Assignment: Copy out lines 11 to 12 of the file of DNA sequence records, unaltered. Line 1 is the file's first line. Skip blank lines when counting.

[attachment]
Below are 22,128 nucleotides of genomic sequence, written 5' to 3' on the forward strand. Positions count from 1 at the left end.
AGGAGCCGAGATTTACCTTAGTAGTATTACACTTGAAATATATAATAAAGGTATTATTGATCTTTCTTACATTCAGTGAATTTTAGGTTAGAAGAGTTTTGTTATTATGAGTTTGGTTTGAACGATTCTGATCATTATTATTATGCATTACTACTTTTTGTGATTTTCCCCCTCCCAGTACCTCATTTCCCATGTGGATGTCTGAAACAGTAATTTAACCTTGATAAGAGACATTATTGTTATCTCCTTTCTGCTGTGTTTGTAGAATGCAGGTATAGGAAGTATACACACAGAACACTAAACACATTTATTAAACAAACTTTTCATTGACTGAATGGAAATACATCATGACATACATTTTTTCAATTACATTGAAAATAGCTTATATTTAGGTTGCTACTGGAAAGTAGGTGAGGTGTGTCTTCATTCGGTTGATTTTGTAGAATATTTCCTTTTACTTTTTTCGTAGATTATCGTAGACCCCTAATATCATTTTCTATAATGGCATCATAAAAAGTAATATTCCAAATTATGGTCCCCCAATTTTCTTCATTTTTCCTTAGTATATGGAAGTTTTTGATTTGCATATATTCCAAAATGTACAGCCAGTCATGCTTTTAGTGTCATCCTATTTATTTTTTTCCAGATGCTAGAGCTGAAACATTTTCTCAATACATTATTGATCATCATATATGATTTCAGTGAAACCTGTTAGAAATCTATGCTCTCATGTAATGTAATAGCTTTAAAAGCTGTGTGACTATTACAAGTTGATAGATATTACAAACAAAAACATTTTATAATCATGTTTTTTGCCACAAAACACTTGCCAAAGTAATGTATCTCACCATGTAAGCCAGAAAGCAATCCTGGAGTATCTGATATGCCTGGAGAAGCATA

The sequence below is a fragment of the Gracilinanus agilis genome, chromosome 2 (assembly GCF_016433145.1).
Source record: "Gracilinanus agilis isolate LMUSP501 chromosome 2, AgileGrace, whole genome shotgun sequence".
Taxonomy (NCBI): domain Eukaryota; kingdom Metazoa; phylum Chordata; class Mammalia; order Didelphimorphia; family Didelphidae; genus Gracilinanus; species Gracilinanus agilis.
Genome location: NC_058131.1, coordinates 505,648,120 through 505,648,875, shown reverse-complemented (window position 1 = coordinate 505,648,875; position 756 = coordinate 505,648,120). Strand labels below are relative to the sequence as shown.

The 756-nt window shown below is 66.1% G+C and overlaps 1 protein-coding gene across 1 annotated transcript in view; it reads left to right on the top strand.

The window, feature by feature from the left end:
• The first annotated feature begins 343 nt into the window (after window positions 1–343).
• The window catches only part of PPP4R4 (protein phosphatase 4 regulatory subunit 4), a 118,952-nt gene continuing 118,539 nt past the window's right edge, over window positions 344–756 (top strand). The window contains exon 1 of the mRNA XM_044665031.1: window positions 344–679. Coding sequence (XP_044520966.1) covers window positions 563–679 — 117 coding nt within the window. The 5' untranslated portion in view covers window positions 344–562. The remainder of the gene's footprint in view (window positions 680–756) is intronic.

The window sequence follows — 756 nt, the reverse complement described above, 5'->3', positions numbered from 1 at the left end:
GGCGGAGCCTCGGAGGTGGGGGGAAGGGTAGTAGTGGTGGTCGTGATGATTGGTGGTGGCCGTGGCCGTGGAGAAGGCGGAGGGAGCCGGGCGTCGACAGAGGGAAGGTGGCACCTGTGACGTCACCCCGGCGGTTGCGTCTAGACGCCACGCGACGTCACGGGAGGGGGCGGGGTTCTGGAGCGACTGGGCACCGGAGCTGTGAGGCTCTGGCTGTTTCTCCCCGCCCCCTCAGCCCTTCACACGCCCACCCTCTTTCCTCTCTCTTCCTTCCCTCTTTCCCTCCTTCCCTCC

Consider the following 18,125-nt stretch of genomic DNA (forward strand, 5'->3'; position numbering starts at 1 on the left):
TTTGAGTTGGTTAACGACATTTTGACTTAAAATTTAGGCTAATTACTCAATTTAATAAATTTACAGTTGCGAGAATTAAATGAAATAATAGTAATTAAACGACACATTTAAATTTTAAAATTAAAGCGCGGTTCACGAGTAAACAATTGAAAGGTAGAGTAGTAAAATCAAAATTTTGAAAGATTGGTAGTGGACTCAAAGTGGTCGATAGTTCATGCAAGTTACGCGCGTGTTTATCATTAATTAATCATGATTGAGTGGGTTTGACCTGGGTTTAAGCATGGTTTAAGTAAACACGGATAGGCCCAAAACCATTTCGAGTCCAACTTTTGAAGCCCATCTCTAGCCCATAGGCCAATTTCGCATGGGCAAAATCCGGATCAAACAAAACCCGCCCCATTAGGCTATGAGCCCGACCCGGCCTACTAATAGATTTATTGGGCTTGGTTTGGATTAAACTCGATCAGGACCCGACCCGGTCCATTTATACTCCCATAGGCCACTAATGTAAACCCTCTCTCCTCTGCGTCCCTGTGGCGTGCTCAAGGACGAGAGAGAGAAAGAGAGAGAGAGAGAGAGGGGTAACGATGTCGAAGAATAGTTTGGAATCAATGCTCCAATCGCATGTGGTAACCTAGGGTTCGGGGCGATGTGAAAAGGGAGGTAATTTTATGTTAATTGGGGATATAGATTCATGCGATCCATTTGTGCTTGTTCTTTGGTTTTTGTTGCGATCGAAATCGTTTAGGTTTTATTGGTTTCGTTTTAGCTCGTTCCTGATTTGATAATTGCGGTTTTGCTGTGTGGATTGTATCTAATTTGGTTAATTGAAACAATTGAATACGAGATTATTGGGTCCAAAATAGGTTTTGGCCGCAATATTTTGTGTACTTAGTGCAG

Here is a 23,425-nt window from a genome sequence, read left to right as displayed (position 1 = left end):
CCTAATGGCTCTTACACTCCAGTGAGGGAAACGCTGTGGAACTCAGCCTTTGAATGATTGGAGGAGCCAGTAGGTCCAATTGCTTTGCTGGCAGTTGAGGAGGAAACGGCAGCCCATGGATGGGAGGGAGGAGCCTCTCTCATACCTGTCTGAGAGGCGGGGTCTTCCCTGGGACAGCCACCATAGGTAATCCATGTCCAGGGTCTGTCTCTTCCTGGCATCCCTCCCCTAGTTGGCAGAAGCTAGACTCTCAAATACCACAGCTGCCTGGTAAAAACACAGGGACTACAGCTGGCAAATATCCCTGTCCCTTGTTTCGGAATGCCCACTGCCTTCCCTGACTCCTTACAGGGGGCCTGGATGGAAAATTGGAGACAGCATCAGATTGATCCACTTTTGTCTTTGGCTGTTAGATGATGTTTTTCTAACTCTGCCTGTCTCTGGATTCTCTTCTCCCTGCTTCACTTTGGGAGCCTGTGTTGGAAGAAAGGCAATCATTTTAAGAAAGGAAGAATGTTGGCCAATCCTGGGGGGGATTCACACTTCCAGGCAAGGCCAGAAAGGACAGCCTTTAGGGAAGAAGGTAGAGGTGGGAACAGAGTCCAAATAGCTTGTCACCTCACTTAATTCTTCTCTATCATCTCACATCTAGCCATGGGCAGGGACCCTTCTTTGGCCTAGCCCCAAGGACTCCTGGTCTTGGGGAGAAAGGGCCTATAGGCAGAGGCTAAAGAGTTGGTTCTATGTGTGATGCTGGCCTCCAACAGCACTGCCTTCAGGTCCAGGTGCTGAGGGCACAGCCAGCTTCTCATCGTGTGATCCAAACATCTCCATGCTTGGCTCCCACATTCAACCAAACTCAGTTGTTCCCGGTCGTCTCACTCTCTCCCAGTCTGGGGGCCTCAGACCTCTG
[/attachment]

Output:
The window sequence follows — 756 nt, the reverse complement described above, 5'->3', positions numbered from 1 at the left end:
GGCGGAGCCTCGGAGGTGGGGGGAAGGGTAGTAGTGGTGGTCGTGATGATTGGTGGTGGCCGTGGCCGTGGAGAAGGCGGAGGGAGCCGGGCGTCGACAGAGGGAAGGTGGCACCTGTGACGTCACCCCGGCGGTTGCGTCTAGACGCCACGCGACGTCACGGGAGGGGGCGGGGTTCTGGAGCGACTGGGCACCGGAGCTGTGAGGCTCTGGCTGTTTCTCCCCGCCCCCTCAGCCCTTCACACGCCCACCCTCTTTCCTCTCTCTTCCTTCCCTCTTTCCCTCCTTCCCTCC